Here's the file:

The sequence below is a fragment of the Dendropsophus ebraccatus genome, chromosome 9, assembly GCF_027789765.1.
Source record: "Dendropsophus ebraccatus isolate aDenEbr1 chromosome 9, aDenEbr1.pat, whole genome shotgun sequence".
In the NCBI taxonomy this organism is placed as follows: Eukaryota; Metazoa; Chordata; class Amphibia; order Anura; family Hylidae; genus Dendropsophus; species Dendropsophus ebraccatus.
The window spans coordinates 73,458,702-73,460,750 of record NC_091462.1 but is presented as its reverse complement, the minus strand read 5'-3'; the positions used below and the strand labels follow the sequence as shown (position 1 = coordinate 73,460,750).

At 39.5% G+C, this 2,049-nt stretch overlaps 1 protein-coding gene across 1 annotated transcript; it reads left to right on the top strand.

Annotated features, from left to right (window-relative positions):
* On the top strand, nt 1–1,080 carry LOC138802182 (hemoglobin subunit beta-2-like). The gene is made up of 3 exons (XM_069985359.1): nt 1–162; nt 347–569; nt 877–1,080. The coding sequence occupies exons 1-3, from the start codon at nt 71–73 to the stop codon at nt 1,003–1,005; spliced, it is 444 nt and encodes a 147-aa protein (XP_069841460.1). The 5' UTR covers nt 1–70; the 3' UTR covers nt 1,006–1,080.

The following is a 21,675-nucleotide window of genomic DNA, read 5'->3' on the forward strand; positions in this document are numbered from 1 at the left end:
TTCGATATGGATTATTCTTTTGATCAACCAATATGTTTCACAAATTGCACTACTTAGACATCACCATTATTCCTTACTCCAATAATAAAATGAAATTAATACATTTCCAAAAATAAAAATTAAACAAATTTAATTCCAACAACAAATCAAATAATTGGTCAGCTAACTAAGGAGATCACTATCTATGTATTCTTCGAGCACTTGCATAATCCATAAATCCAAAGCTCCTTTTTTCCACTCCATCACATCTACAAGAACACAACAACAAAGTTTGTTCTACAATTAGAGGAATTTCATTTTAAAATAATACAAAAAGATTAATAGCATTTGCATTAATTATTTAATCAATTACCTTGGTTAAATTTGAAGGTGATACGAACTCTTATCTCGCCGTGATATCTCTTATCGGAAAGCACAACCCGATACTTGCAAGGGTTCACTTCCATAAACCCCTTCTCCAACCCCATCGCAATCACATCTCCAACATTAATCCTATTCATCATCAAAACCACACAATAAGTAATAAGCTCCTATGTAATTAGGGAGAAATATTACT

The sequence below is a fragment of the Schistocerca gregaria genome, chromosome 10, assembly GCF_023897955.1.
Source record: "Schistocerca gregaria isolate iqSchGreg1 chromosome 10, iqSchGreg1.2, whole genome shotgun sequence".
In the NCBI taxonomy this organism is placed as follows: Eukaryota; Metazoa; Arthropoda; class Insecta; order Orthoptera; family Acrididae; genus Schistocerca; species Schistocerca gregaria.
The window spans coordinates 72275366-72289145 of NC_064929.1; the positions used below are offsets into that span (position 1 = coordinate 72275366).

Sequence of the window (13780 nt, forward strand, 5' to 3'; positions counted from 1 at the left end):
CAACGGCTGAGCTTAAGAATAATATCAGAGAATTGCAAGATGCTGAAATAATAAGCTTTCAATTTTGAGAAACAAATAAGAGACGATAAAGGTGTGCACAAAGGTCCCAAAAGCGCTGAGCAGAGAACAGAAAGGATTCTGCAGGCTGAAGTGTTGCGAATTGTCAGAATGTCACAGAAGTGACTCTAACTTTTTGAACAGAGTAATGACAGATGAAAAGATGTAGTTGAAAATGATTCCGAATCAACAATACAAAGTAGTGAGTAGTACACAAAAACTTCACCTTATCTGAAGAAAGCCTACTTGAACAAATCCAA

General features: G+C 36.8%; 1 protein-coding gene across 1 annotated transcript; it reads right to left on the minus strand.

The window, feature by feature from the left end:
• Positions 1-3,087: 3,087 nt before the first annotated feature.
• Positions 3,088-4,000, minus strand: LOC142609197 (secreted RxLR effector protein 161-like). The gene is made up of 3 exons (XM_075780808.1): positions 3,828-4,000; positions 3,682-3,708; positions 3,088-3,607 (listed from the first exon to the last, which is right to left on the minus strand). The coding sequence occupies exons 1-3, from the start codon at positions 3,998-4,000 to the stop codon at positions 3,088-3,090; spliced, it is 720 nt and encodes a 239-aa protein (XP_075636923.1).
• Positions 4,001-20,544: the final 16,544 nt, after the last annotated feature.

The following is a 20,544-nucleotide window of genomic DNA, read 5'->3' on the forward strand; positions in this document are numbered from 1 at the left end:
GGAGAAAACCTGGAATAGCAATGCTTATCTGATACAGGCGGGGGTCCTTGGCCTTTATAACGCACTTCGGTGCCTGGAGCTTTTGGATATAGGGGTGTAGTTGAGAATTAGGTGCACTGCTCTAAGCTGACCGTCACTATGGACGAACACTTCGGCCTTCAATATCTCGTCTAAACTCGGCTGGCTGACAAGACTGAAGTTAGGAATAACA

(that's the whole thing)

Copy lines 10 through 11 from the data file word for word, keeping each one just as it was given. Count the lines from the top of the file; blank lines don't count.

The sequence below is a fragment of the Schistocerca gregaria genome, chromosome 10, assembly GCF_023897955.1.
Source record: "Schistocerca gregaria isolate iqSchGreg1 chromosome 10, iqSchGreg1.2, whole genome shotgun sequence".